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I am a single parent, who currently works part time while the kids are with their dad or my mother will babysit, particularly if ds refuses to go with his dad. My son was diagnosed with PANS in October and because of anxiety and school refusal has been home pretty much full time since then. I have been accepted into grad school for the fall. Staying home indefinitely with him is just not an option. If it weren't for living with my mother rent free, I don't know what we would be doing right now. (She also may have to move, because of her job.) How do you do it? Is there always a parent home with your PANDAS kid or have you figured out another way?

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  • 3 weeks later...

I'm sorry you didnt get any responses. This board is not as active as it once was. And many on here are looking for answers as we are still on the journey. Perhaps no answer is the answer? There is no right answer. Every situation is unique.

 

I can say for me, my son was home bound for a while and I was "forced" to stay home with him. We had no other option. No other parent, and no grandparent. Slowly but surely we got him back into school. But I remain on call because you just never know.

 

I do hope you are able to attend grad school. But as for how? I have no idea. There is no way I could have done this during my sons worst time. Even today I have trouble focusing on anything other than making sure he is recovering. I suffer from a sort of PTSD in this regard. So if you can find a way-- I do hope you will succeed because ultimately taking care of yourself is indeed the best way to help your son.

 

How old is your son? With treatment for PANS, he should be able to attend school again (if school age)?

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I'll echo ibcdbwc -- sorry to have initially looked but not responded. I felt certain some other folks would have something more practical to add than I might as, similar to ibcdbwc, we've pretty much come out the other side of this thing now and, fortunately for me, my DH and I were able to trade off supervising our DS as he went through not being able to be in school, though we didn't have any other family around to "spell" us at all. Yes, I worked with my employer to telecommute several days per week, and DH had been self-employed and working out of our home for a couple of years before the PANDAS hit. So, really, I was re-arranging my work terms in order to provide DH with some support, rather than leaving him "holding the bag" 5 days per week.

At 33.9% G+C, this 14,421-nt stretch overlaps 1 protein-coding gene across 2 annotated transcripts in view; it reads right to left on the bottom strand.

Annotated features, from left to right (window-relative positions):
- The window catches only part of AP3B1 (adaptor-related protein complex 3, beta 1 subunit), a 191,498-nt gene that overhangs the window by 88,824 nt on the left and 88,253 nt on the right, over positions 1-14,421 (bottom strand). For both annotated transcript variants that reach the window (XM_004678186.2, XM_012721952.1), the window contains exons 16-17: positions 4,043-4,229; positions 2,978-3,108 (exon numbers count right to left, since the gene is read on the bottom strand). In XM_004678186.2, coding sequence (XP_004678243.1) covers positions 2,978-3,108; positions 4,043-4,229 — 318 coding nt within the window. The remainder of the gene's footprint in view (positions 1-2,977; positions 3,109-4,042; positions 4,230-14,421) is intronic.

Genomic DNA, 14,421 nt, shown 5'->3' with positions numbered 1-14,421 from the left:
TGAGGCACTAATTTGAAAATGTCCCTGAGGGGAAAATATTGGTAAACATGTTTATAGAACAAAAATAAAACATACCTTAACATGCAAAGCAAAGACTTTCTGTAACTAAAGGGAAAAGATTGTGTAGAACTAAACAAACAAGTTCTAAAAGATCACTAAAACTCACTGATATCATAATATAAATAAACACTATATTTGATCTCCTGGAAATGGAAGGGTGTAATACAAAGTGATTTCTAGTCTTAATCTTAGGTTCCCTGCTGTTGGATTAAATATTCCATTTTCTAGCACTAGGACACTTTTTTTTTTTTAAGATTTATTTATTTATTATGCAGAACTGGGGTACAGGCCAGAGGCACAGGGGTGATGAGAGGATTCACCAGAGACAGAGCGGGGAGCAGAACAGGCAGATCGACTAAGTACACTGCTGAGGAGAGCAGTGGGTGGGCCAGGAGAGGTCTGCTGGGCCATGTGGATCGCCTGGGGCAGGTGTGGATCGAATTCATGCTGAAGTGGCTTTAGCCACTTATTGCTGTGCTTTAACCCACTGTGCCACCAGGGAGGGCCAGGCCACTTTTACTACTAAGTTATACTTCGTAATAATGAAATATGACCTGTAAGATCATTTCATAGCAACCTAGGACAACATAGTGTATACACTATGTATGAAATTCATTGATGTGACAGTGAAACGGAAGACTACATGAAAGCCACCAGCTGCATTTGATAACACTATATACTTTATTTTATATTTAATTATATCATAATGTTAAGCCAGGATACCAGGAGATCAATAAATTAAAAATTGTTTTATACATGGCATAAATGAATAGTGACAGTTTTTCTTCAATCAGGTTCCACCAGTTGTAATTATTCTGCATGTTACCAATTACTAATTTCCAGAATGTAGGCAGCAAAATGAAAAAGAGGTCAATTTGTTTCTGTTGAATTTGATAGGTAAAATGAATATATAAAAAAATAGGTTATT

That being said, our DS was unable to attend school regularly for about 5 months, but three of that were prior to our getting a PANDAS diagnosis and appropriate medical interventions; once he started the correct antibiotics, he improved to the extent that we were able to work him back into a school routine. Hopefully, that will be the case with your DS, as well.

 

I would reach out now to the school and request that you commence a 504 or IEP Plan process to give him added supports while in the school environment; frankly, an IEP Plan will provide him with the most supports because, in addition to accommodations, he'll be entitled to a resource class period and a case worker who'll help him -- and you -- navigate school with the behavioral issues that PANDAS can bring to the table, including the school refusal. For instance, our DS was terrified of going to school and wanted to refuse, so, with the help of an IEP and the case worker, we worked out easing him back into a full school day gradually.

 

All the best to you.